Written by Naomi Fogarty
The panicked cry of a mobile phone alerting its owner it was reaching the last of its life echoed through the cold clinical hallways of the discarded building. A vibrant electric blue emanating from a solitary fish tank was the only light in the darkness. There was a time when it would greet people as they walked into the entrance.
Lewis was drawn closer to the beauty of the blue illumination that the sleek modern piece of jellyfish art displayed. He bent down to rescue his phone off the floor and was struck momentarily by a sudden onset of dizziness. As he waited for it to pass he noticed a crumpled up ball of paper that had been carelessly tossed away.
Leaning against the glass he smoothed it out to reveal an old fortune teller poem called Monday’s Child.
Monday’s child is fair of face
Tuesday’s child is full of grace
Wednesday’s child is full of woe
Thursday’s child has far to go
Friday’s child is loving and giving
Saturday’s child works hard for a living
But the child who is born on the Sabbath day is bonny and blithe and good and gay
He delicately folded the paper up neatly and placed it in the pocket of his jacket. His fingers brushing against silver reminded him that he still had a job to do. A quick flicker from the doorway of the waiting room to his left caught his eye. A switch had been turned on filling the fish tank with multiple colours as one of the buildings lost memories stood in front of him.
“I’ve decided on a colour,” was all that the woman said as she watched the delicate creatures floating in the water before evaporating from his sight.
As Lewis walked towards the waiting room he could see stained across the walls a different kind of art. Vandals had invaded the building their protest of hateful words they left behind had chased the previous occupants out, too afraid now to return.
She was leaning casually against the wall admiring an oil painting when he entered. A flat screen next to her was on and the images of good looking children cast a light over the dramatic scene of a naked Andromeda chained to a rock, her hair lashed by the wind as the sea monster Cetus lurked at her feet. Lewis shifted around uncomfortably in his clothes his body temperature rising. Unsure if it was because she made him nervous, he suddenly started to sweat.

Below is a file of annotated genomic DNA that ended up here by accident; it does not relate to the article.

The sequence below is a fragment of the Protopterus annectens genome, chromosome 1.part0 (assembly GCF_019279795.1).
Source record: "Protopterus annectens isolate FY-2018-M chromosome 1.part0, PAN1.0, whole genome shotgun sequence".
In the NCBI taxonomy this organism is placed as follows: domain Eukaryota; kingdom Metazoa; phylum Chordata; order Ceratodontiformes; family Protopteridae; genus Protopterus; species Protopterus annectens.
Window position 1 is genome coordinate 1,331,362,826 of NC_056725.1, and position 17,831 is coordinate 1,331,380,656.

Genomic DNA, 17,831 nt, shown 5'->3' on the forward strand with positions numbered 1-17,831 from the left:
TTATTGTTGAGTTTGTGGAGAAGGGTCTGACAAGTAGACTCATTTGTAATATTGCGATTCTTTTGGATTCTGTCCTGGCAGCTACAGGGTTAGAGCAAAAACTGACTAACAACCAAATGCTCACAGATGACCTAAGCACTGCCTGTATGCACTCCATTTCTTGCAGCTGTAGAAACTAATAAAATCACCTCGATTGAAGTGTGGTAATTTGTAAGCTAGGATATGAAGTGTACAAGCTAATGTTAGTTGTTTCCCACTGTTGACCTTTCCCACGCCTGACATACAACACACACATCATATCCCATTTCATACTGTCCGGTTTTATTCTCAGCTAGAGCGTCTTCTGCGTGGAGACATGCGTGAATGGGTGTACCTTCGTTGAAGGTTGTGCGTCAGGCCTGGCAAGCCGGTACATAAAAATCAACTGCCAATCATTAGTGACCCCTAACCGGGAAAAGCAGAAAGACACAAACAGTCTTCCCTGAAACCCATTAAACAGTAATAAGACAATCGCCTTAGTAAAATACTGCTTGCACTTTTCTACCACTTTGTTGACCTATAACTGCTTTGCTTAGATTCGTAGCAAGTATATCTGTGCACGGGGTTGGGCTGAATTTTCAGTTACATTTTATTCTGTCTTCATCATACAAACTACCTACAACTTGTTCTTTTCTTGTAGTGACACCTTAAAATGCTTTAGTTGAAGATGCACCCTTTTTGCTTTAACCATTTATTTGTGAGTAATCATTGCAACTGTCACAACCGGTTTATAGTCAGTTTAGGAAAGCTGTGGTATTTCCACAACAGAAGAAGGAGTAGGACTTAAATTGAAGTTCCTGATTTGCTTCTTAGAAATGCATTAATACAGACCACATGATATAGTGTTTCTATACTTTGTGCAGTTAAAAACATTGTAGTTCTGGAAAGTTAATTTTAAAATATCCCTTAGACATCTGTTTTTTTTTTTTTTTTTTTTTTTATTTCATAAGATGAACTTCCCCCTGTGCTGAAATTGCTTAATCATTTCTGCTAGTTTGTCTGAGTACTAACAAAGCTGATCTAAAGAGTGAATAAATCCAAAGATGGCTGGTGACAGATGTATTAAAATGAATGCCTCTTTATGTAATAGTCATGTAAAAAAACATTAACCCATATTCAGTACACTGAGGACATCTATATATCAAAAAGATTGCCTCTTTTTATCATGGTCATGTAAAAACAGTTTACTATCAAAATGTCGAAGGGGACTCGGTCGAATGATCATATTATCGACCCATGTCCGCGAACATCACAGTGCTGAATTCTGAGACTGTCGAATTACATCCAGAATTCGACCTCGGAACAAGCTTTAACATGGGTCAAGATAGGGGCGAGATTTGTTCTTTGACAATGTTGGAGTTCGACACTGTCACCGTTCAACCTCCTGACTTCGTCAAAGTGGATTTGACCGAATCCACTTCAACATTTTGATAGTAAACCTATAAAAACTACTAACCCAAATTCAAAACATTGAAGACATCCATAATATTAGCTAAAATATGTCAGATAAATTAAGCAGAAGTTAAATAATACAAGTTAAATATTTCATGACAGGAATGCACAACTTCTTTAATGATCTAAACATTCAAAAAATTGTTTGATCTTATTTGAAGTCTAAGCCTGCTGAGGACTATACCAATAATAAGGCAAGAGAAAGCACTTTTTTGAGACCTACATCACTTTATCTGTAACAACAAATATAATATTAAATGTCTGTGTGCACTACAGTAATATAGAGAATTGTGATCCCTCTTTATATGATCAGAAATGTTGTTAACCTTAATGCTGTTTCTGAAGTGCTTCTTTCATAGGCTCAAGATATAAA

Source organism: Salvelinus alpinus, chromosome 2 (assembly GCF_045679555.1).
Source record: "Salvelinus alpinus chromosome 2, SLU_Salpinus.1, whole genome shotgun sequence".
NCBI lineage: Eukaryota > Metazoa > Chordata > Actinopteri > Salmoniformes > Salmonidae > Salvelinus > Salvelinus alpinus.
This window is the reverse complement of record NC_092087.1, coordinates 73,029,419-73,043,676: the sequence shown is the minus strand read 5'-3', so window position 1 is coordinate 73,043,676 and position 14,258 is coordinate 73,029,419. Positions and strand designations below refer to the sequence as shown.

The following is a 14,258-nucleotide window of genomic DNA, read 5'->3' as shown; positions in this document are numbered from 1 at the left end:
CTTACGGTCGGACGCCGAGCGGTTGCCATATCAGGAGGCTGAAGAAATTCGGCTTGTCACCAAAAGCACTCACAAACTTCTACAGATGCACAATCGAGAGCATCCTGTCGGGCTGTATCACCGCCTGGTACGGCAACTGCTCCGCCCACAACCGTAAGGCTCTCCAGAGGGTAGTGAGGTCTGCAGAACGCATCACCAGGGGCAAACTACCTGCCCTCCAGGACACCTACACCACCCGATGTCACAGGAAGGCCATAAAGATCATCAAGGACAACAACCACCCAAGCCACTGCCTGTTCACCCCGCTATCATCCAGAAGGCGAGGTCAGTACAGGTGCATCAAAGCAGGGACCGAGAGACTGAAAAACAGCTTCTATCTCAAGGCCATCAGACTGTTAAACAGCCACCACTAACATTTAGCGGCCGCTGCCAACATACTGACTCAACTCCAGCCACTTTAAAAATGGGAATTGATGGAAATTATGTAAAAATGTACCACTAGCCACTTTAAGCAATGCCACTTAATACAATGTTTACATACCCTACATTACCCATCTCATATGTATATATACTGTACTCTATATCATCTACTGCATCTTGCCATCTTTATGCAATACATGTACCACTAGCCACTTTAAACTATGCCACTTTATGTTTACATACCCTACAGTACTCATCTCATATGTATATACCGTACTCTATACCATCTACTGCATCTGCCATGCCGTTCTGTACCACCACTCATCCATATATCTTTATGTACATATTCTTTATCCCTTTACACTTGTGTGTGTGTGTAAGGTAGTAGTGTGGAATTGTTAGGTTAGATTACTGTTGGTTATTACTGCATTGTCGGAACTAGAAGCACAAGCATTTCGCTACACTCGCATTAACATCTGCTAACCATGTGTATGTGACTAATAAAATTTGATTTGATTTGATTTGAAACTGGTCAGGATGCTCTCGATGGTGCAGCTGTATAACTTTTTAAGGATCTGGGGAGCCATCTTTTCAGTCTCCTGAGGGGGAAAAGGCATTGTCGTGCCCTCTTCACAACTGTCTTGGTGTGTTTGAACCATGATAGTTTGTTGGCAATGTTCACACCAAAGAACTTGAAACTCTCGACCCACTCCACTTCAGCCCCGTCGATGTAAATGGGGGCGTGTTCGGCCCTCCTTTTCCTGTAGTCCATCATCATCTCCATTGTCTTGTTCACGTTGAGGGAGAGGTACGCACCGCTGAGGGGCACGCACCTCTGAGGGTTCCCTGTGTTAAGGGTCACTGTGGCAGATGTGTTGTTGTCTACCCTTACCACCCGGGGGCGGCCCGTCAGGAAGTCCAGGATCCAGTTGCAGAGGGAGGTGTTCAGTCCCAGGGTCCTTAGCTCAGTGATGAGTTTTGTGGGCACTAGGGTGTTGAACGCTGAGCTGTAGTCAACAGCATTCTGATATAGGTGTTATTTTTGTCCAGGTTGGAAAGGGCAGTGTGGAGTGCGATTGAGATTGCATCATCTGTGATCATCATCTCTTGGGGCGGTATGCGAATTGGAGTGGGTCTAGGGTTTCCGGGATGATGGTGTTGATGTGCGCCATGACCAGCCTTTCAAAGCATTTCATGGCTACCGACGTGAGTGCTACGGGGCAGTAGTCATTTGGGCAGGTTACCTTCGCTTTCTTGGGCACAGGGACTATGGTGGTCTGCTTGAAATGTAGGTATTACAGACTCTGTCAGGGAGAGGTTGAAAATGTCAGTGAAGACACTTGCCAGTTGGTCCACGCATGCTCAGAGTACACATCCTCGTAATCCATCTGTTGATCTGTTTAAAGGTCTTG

Needing to alleviate this feeling he pointed around the room and said sarcastically, “Too bright in here for you?”
She turned her head to look at him the words “the best that is in us” reflected eerily across the lens of the dark pair of sunglasses she hid behind. A huge Cheshire cat grin overtook her face as she slowly lifted her hand and pointed at the lens.
“Prescription, I forgot my other glasses,” a remark that was thrown at him like bait.
He turned their attention back to the painting, “I always liked the story of Andromeda. If only it wasn’t for her vain Mother,” he challenged.
“Or self preserving Father,” she retaliated.
Lewis hesitated for a second before nodding his head and slowly walked towards her reaching into his pocket pulling out the items within.
”When her Mother boasted that her daughter Andromeda was more beautiful than the sea nymphs, Poseidon sent his wrath in the form of the sea monster Cetus to destroy their kingdom. “
A faint humming noise outside started to creep into the darkness with them.
“So she was stripped naked and chained to a rock as a sacrifice to the sea monster by her Father,”
She volunteered her wrist to him as he fixed the small chain around it and handed over the piece of paper to her, knowing she had left it behind.
“Let’s go shall we,” he said
As he walked awkwardly towards the door, Bonnie thought she’d disguised the pain she was in well and gently pushed herself off the wall, her face still frozen in a grimacing smile. She glanced one last time at Andromeda hanging hopelessly on the wall.
“Only to be rescued by Perseus on his winged horse and the ominous Medusa stare.”
As they walked towards the entrance Bonnie held up her once bare wrist and looked at the old vintage watch that now occupied the space. She held it to her ear so she could hear the familiar quiet ticking and tapped a fingernail against it calculating how much longer it would be.
The uncomfortable silence continuing to be filled by the hum of a helicopter as it circled around in the sky. Bonnie moved closer to the window and watched it searching with its spotlight over the landscape placing everyone that lived in the square houses below under a microscope.
“Looking for Pandora’s Box,”
Once again the phone informed Lewis of its impending doom as he needed to steady himself against the wall this time the dizzy spell wasn’t going away. Bonnie approached him with caution as he slowly slid to the floor. Taking off her dark glasses she checked her watch again and looked deeply into his infuriated eyes before throwing the piece of paper in his face. Wondering if he was the idiot she predicted he’d be.
“You must have been born on a Thursday. It’s too bad you can’t pick and choose what type of personality someone get’s,” she said as cold as the white walls around her.
“When you open up that box the good always comes with the bad, like curing diseases,”
Bonnie strolled towards the round glass fish tank full of jellyfish, her electric blue eyes glowing in the dark. The coloured lights at the bottom of the tank were still slowly changing making her reflection morph from one face to another, unrecognisable. She ripped the family heirloom off her wrist snapping the delicate chain amused by which face held the most ancestry.
The microscopic beam of the helicopters spotlight flooded the room; it had finally found the box it was looking for.
“And re- creating viruses,”
“That can destroy a kingdom.”